The US Forest Service (USFS) just released a proposal that would eliminate or drastically reduce public participation in approximately 93% of land management projects. This move is intended to fast-track logging, mining, drilling, and other development of our public lands—all of which deserve a robust public process and environmental analysis.
There are over 10,000 climbing areas located on USFS lands, and Access Fund relies on public involvement guaranteed by the National Environmental Policy Act (NEPA) to ensure our climbing areas are protected and managed appropriately. NEPA, a law passed in 1970, mandates that you and other members of the public have a fair opportunity to comment before the federal government decides the fate of our public lands—ensuring they make informed decisions regarding environmental impacts and impacts to values like recreation. This bedrock environmental law guarantees that you have a voice in how our public lands are managed and protected.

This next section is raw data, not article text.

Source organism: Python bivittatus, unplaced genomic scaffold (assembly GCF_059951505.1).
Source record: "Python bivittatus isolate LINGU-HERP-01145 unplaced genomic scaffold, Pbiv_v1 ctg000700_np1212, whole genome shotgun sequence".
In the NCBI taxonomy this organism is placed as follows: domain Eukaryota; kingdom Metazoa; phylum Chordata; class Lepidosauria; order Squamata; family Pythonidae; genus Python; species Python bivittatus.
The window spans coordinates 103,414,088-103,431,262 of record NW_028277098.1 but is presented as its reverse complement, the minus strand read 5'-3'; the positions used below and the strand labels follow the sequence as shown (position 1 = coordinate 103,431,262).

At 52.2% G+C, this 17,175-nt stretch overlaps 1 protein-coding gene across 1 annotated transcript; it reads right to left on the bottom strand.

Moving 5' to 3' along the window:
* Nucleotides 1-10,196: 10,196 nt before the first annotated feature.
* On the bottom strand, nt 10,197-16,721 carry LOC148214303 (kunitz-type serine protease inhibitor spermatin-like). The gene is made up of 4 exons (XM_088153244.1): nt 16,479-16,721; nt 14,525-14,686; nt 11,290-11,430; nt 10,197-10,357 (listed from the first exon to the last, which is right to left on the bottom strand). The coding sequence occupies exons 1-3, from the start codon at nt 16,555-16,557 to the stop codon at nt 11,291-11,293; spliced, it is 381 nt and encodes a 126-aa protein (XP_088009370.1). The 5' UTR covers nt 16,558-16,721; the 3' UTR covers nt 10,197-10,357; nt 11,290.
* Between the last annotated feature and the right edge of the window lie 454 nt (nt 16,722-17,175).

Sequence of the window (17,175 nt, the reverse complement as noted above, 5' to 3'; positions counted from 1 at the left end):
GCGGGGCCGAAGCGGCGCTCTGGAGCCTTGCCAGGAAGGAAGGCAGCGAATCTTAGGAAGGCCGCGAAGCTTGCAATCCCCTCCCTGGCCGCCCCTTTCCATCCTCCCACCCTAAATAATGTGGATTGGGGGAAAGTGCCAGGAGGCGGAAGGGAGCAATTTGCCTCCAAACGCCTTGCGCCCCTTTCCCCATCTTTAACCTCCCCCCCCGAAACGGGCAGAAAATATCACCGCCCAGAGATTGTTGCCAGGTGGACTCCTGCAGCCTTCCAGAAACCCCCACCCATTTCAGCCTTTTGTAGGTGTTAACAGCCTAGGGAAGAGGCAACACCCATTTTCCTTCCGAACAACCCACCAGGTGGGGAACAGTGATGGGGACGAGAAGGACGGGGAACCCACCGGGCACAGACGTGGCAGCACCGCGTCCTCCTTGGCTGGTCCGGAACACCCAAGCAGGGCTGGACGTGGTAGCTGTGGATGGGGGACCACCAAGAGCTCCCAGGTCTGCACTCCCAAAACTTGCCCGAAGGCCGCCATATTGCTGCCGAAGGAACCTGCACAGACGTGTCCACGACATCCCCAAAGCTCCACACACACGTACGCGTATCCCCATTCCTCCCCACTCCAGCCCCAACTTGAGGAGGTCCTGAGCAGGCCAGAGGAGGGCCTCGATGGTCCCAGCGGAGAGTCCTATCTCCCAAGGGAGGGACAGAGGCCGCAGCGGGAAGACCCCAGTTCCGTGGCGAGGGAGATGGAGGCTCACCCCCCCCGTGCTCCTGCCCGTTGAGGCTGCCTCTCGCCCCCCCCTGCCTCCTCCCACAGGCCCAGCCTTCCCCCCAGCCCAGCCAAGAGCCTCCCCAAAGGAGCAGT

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The USFS is proposing sweeping changes to the way it implements NEPA, by attempting to add more “categorical exclusions”, which would allow development projects to sail through without proper public comment or evaluation of environmental impacts. This move would essentially cut you—the American public—out of the decision-making process, allowing land managers to make unilateral decisions about our public lands without adequate public notice and community engagement.
This proposed change in policy undermines government transparency and accountability. Over the last 30 years, we have learned time and time again that more robust public involvement results in better land management decisions. The American public deserves the right to have a say in how our public lands are managed, and our voices are critical to ensuring the long-term conservation and sustainability of these irreplaceable landscapes.
Use the Access Fund’s easy letter-writing tool to tell the US Forest Service that you do not agree with their proposed changes to NEPA, which would limit your voice and diminish the integrity of America’s public lands. This proposal is open for public comment through August 26, 2019. The next page contains talking points to help you draft your letter.
This article originally appeared on accessfund.com.